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Red Cross boss to raise 'pressing' issues on Ukraine with Russia

Red Cross boss to raise 'pressing' issues on Ukraine with Russia

FILE PHOTO: International Committee of the Red Cross (ICRC) President Peter Maurer speaks in Kyiv, Ukraine March 17, 2022 in this screen grab taken from a handout video. Video taken March 17, 2022. ICRC/Handout via REUTERS/File Photo

GENEVA: The head of the International Committee of the Red Cross (ICRC) will raise "pressing humanitarian issues" linked to the war in Ukraine during his two-day talks with Russian officials, the agency said on Wednesday (Mar 23), amid hopes of an agreement on visits to POWs.

ICRC President Peter Maurer, who arrived in Moscow on Wednesday after a five-day trip to Ukraine last week, aims to facilitate a dialogue between the two sides, it said, adding that he would also meet Russian defence ministry officials.

Russia's Foreign Minister Serge Lavrov would meet Maurer on Thursday to discuss the conflict, his ministry said earlier.

"Mr Maurer plans to speak about the pressing humanitarian issues to be addressed to alleviate suffering of people affected by the conflict in Ukraine," the ICRC said in a statement.

The agency - which upholds the Geneva Conventions laying down the rules of war - was seeking to increase respect for international humanitarian law, and as a neutral intermediary, to "address humanitarian issues and facilitate dialogue between all sides".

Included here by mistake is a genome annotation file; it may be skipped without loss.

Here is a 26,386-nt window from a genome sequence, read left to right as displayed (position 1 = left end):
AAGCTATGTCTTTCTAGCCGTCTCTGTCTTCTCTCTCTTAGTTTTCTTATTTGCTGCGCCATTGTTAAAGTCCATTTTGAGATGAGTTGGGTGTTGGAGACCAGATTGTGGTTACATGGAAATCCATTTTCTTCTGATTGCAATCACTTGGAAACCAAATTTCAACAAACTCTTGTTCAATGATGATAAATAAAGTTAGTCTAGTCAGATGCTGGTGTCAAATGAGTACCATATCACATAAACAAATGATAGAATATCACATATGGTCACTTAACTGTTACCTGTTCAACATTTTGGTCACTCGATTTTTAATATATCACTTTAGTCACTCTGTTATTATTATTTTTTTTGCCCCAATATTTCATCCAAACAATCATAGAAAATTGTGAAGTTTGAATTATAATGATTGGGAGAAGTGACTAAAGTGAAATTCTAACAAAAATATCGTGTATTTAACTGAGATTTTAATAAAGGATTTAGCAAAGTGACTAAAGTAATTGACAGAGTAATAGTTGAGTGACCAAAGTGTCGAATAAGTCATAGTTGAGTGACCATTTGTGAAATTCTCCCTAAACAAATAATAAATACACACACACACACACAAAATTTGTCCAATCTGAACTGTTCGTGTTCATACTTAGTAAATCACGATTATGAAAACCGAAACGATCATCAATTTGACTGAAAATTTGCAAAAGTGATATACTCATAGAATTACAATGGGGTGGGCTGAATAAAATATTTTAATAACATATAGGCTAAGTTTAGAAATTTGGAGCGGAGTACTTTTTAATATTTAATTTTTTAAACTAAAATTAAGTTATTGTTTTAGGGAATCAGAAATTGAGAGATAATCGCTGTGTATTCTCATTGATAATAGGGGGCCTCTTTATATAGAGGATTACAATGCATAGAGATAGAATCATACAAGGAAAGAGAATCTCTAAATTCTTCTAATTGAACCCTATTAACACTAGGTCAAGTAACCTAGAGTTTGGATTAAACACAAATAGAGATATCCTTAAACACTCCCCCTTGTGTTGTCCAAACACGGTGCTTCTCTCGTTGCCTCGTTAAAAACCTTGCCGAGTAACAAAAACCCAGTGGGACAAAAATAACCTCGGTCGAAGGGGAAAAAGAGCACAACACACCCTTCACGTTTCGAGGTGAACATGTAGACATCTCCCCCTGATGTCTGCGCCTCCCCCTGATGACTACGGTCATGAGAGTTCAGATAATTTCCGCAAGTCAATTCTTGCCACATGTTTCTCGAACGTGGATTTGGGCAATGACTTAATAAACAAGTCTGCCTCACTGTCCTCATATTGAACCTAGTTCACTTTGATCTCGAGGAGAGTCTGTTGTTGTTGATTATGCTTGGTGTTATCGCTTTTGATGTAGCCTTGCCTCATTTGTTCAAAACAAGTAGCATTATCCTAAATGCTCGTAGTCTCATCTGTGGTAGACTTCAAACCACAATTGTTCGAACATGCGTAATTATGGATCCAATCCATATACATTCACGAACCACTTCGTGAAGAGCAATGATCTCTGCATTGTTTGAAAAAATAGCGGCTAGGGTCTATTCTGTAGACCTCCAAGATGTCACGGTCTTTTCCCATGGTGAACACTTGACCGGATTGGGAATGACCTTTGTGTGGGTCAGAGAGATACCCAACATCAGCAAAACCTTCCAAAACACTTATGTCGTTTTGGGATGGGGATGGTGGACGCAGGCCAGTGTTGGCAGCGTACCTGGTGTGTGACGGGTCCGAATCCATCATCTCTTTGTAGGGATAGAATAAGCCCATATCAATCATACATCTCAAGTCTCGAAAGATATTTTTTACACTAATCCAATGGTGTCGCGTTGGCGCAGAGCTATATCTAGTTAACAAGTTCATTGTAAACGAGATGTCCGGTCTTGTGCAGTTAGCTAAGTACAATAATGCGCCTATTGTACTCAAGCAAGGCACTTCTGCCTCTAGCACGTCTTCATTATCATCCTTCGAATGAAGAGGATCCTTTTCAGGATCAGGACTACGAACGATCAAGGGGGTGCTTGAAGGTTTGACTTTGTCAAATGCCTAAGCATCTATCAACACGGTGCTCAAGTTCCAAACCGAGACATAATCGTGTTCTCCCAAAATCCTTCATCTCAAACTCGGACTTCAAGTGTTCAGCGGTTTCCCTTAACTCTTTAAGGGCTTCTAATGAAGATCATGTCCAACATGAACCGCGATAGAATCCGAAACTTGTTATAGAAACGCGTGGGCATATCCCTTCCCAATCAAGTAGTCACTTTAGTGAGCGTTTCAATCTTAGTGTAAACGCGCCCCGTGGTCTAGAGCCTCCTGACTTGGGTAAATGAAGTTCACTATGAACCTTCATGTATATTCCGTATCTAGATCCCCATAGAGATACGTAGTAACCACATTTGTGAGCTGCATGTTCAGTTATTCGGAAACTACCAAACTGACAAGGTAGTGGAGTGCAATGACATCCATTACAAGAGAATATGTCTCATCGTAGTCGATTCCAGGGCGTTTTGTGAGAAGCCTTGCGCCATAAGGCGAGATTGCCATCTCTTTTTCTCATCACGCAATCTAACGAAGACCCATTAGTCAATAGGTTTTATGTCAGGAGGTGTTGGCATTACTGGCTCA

Ukrainian cities are under bombardment and the besieged southern port of Mariupol is in flames after a month-long conflict since Russian forces invaded Ukraine.

Moscow says its "special military operation" to disarm its neighbour is going to plan. It denies targeting civilians but has turned to siege tactics and bombardment of cities, causing massive destruction and many civilian deaths.

The ICRC visits people held in detention centres worldwide, from Syria to the US base on Guantanamo Bay, requiring private interviews with inmates to check that their treatment and conditions are in line with the Geneva Conventions. The agency also transmits family messages.

If warring parties agree to exchange prisoners, the ICRC can facilitate transfers, as it did for more than 1,000 men released in the context of Yemen's war in October 2020.

Maurer, speaking to reporters from Kyiv last week, said that captured troops should be treated with dignity and not exposed to "public curiosity" - a thinly-veiled reference to Ukraine posting images and details of Russian POWs.

"The dominant reflex of every belligerent is to ask for reciprocity when the president of the ICRC arrives," Maurer told a Foundation for Geneva ceremony on Monday after receiving its annual award.

"It is difficult for me to convince a Ukrainian government or a Russian government to stop certain practices unless I can show them that it is not in their own interest to continue the war in that way," he said.

"Finding that common base when it seems to lie underneath layers of hard rock is what humanitarian work is all about."

Source: Reuters/vc

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